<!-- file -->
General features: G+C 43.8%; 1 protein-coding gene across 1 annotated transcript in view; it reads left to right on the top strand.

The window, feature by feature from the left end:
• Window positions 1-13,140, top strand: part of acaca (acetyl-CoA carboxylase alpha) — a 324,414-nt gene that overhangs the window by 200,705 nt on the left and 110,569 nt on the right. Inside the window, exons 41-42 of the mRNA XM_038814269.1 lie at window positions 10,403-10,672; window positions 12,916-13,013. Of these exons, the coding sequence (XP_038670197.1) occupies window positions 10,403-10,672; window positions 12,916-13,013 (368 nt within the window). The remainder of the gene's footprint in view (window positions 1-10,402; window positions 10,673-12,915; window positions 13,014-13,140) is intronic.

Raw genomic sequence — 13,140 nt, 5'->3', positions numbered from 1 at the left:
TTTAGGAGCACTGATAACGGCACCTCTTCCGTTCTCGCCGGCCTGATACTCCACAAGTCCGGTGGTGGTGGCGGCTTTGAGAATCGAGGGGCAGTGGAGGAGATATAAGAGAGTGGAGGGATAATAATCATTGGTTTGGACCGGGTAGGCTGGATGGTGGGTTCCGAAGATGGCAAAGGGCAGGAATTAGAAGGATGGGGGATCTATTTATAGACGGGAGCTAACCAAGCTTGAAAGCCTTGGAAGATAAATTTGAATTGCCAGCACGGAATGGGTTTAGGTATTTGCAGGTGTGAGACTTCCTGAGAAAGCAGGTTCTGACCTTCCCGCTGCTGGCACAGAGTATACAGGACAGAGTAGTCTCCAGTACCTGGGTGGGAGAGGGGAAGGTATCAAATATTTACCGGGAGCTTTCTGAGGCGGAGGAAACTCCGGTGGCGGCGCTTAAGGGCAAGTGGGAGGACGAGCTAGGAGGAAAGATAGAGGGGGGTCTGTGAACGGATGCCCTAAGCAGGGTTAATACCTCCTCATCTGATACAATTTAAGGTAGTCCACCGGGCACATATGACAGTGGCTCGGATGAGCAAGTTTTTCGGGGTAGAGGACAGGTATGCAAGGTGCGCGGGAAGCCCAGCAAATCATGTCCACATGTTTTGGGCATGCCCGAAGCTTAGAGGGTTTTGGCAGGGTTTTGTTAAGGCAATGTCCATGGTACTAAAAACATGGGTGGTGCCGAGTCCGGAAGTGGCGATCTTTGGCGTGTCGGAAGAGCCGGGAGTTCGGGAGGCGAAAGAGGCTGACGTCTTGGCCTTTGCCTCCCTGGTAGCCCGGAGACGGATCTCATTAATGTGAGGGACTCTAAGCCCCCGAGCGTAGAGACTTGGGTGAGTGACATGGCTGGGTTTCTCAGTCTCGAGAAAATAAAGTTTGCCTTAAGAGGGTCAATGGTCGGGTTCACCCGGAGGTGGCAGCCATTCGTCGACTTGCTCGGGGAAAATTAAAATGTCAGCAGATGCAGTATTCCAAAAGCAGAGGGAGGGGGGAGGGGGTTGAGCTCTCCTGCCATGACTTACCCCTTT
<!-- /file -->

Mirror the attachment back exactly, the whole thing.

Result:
General features: G+C 43.8%; 1 protein-coding gene across 1 annotated transcript in view; it reads left to right on the top strand.

The window, feature by feature from the left end:
• Window positions 1-13,140, top strand: part of acaca (acetyl-CoA carboxylase alpha) — a 324,414-nt gene that overhangs the window by 200,705 nt on the left and 110,569 nt on the right. Inside the window, exons 41-42 of the mRNA XM_038814269.1 lie at window positions 10,403-10,672; window positions 12,916-13,013. Of these exons, the coding sequence (XP_038670197.1) occupies window positions 10,403-10,672; window positions 12,916-13,013 (368 nt within the window). The remainder of the gene's footprint in view (window positions 1-10,402; window positions 10,673-12,915; window positions 13,014-13,140) is intronic.

Raw genomic sequence — 13,140 nt, 5'->3', positions numbered from 1 at the left:
TTTAGGAGCACTGATAACGGCACCTCTTCCGTTCTCGCCGGCCTGATACTCCACAAGTCCGGTGGTGGTGGCGGCTTTGAGAATCGAGGGGCAGTGGAGGAGATATAAGAGAGTGGAGGGATAATAATCATTGGTTTGGACCGGGTAGGCTGGATGGTGGGTTCCGAAGATGGCAAAGGGCAGGAATTAGAAGGATGGGGGATCTATTTATAGACGGGAGCTAACCAAGCTTGAAAGCCTTGGAAGATAAATTTGAATTGCCAGCACGGAATGGGTTTAGGTATTTGCAGGTGTGAGACTTCCTGAGAAAGCAGGTTCTGACCTTCCCGCTGCTGGCACAGAGTATACAGGACAGAGTAGTCTCCAGTACCTGGGTGGGAGAGGGGAAGGTATCAAATATTTACCGGGAGCTTTCTGAGGCGGAGGAAACTCCGGTGGCGGCGCTTAAGGGCAAGTGGGAGGACGAGCTAGGAGGAAAGATAGAGGGGGGTCTGTGAACGGATGCCCTAAGCAGGGTTAATACCTCCTCATCTGATACAATTTAAGGTAGTCCACCGGGCACATATGACAGTGGCTCGGATGAGCAAGTTTTTCGGGGTAGAGGACAGGTATGCAAGGTGCGCGGGAAGCCCAGCAAATCATGTCCACATGTTTTGGGCATGCCCGAAGCTTAGAGGGTTTTGGCAGGGTTTTGTTAAGGCAATGTCCATGGTACTAAAAACATGGGTGGTGCCGAGTCCGGAAGTGGCGATCTTTGGCGTGTCGGAAGAGCCGGGAGTTCGGGAGGCGAAAGAGGCTGACGTCTTGGCCTTTGCCTCCCTGGTAGCCCGGAGACGGATCTCATTAATGTGAGGGACTCTAAGCCCCCGAGCGTAGAGACTTGGGTGAGTGACATGGCTGGGTTTCTCAGTCTCGAGAAAATAAAGTTTGCCTTAAGAGGGTCAATGGTCGGGTTCACCCGGAGGTGGCAGCCATTCGTCGACTTGCTCGGGGAAAATTAAAATGTCAGCAGATGCAGTATTCCAAAAGCAGAGGGAGGGGGGAGGGGGTTGAGCTCTCCTGCCATGACTTACCCCTTT